[Menvi-discuss] blind musicians with perfect pitch

Karen Gearreald karen118 at cox.net
Mon Sep 18 09:17:23 EDT 2017


Yes, those automatic transposers are killers.  A few months ago at a morning
church service, I started playing the doxology in what I expected to be the
key of G, as I have done hundreds of times.  What I didn't realize was that
because I was using an unfamiliar keyboard, I was dealing with an automatic
transposition feature which had not been readjusted to normal.  My doxology
was therefore sounding in the key of F.  Fortunately the piece was very
short and somehow I survived.  Apparently the congregation did not know that
I was in total panic.  It did sound funny to hear people sing the song in
such a low key, and now I can laugh about the whole experience.  Even
sighted people sometimes forget to readjust the transposer.  A light on the
keyboard reminds them, but they don't always see it.
						Karen Gearreald  .  

-----Original Message-----
From: Menvi-discuss [mailto:menvi-discuss-bounces at menvi.org] On Behalf Of
Chris Cooke via Menvi-discuss
Sent: Monday, September 18, 2017 8:32 AM
To: This is for discussing music and braille literacy
Cc: Chris Cooke
Subject: Re: [Menvi-discuss] blind musicians with perfect pitch

I have really been enjoying this thread on perfect pitch. One thing that's
really difficult for me, is playing on the keyboard when someone has hit the
key transpose. Because a "see" the keys in my mind when I play, it really
messes me up when I think one pitch and hear another. That being said, my
perfect pitch has been a blessing throughout my life. I love to be able to
transcribe things that I hear in the key in which they were written. It also
helps out in so many other ways. Thanks for a great discussion!
Chris Cooke


Music of the heart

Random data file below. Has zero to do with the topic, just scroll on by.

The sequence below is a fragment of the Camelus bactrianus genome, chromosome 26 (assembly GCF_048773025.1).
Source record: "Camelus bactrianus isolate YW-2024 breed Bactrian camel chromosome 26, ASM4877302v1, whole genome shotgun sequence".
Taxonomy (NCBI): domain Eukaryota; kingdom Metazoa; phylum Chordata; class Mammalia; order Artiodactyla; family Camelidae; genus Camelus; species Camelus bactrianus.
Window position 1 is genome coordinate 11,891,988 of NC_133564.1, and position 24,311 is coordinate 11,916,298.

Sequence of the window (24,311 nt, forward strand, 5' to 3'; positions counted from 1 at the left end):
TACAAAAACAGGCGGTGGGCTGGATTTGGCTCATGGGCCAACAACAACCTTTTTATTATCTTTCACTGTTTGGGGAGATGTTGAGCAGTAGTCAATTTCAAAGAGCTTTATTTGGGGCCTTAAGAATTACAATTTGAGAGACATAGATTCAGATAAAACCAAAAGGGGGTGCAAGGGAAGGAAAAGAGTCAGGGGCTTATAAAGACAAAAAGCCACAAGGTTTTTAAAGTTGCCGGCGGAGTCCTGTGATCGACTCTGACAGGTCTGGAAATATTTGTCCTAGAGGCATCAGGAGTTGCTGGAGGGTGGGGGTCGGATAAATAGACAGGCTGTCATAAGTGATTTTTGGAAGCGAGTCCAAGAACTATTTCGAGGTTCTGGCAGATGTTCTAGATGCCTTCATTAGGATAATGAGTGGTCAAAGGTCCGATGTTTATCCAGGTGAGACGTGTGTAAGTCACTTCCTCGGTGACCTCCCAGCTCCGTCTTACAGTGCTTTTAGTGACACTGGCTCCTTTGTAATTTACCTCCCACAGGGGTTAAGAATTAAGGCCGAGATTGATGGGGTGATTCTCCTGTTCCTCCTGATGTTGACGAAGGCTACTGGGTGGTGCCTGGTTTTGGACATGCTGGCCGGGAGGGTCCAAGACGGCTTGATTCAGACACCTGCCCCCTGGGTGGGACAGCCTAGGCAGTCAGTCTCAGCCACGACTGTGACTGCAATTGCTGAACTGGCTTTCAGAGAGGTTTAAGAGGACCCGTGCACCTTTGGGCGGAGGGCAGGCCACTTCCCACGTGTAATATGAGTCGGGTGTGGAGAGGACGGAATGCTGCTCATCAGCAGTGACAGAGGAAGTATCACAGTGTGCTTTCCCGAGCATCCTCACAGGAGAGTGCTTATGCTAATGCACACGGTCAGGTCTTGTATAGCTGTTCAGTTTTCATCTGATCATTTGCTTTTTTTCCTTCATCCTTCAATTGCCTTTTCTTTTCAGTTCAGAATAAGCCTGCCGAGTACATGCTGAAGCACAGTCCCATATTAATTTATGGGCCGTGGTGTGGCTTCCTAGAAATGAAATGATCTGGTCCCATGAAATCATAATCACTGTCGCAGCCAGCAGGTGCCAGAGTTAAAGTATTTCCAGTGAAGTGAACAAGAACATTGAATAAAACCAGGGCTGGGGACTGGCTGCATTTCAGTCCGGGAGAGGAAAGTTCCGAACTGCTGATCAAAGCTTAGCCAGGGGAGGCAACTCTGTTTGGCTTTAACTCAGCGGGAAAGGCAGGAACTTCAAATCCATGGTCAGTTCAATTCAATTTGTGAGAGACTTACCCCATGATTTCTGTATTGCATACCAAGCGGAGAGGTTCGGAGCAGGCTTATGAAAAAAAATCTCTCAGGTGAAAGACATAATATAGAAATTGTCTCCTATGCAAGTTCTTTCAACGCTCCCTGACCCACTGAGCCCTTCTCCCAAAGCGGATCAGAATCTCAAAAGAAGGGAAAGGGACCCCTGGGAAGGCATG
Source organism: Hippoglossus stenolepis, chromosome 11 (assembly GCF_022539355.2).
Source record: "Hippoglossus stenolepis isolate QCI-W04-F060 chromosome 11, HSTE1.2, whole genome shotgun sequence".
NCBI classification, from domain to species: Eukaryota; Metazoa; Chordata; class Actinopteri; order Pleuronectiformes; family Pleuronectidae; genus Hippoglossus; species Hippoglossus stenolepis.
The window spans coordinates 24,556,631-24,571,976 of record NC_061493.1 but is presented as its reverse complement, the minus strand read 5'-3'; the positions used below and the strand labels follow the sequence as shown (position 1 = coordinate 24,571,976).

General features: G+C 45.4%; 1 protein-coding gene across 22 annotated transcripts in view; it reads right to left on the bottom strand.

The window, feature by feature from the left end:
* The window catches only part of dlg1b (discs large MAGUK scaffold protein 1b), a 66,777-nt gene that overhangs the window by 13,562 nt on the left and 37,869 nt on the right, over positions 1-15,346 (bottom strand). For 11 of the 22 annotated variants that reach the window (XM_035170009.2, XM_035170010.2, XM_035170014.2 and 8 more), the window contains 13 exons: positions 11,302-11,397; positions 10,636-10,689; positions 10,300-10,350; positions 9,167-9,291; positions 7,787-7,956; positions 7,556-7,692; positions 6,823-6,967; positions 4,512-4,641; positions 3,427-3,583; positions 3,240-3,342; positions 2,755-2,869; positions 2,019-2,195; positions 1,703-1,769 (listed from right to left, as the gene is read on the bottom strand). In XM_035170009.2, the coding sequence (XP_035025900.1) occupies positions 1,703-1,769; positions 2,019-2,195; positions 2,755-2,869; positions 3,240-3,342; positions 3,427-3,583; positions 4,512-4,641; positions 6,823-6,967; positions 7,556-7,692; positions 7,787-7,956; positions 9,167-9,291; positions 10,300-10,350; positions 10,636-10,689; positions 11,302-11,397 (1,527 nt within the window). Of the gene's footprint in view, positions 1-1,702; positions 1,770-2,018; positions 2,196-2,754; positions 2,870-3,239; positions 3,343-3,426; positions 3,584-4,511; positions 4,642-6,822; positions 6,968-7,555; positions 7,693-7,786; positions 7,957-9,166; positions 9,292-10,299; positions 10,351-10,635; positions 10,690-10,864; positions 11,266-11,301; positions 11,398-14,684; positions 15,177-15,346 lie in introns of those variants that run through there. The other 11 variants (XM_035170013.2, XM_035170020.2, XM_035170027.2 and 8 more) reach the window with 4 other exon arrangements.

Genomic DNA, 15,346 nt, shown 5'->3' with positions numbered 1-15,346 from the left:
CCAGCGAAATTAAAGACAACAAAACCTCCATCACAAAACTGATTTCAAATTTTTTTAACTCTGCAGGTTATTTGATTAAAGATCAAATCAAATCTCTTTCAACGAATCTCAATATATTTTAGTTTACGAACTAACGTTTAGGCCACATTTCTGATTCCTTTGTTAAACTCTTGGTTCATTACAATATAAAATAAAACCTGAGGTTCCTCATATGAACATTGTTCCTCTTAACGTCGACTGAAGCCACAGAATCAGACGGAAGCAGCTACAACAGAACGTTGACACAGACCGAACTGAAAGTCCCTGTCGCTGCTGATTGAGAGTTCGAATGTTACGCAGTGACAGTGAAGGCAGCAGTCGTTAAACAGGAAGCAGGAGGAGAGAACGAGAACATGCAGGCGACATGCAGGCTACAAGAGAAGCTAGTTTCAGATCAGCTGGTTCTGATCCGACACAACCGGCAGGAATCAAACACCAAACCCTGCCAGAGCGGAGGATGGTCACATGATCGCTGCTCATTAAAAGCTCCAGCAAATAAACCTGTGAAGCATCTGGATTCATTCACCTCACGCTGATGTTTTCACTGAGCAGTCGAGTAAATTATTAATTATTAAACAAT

Worshiping God
Bringing musicians together
www.Playhymns.com

> On Sep 17, 2017, at 9:30 AM, Jared Rimer - MENVI webmaster via
Menvi-discuss <menvi-discuss at menvi.org> wrote:
> 
> Chris,
> 
> I think I would have the same reaction as you when asked to sing it in a
different key than the one its supposed to be in.  It'd take me a bit to
figure that one out too.  That was a great chuckle.  Thanks for sharing.
> 
> Jared Rimer
> Music Education Network for the Visually Impaired www.menvi.org 
> bridging the gap between the blind and music education
> 
> When reporting broken links, please kindly let us know what web page you
came from so we may fix the error as quickly as possible. Thanks!
> 
> On 9/17/2017 7:47 AM, Chris Smart via Menvi-discuss wrote:
>>> Perfect pitch, although useful, I think is overrated. and, that's from
someone who definitely has it. I can hum or sing any note, without a
reference, very accurately, and name things very quickly upon hearing them.
In fact, when attending live jazz concerts, I wish I could turn that part of
my brain off, and hear the music more how others do. In other words, I wish
I could stop naming every chord as it goes by, every note, and be affected
more on an emotional level.
>> It used to give me real problems when, in sight singing class, our
teacher would say something like "ok, let's sing example 4, but transposed
up a third. Whaaaat? My brain has real trouble trying to read, say, C E G,
but sing F A C.  For this reason, I try to learn tunes in several keys now,
so I'm not as reliant on my pitch memory.
>> As a friend of mine likes to say, whenever the subject of learning by ear
comes up: absolute pitch just gets you the first note. Relative pitch can
get you every note after that.
>> Chris
>> ----------------------------------------
>> "There are two means of refuge from the miseries of life: music and 
>> cats." - Albert Schweitzer
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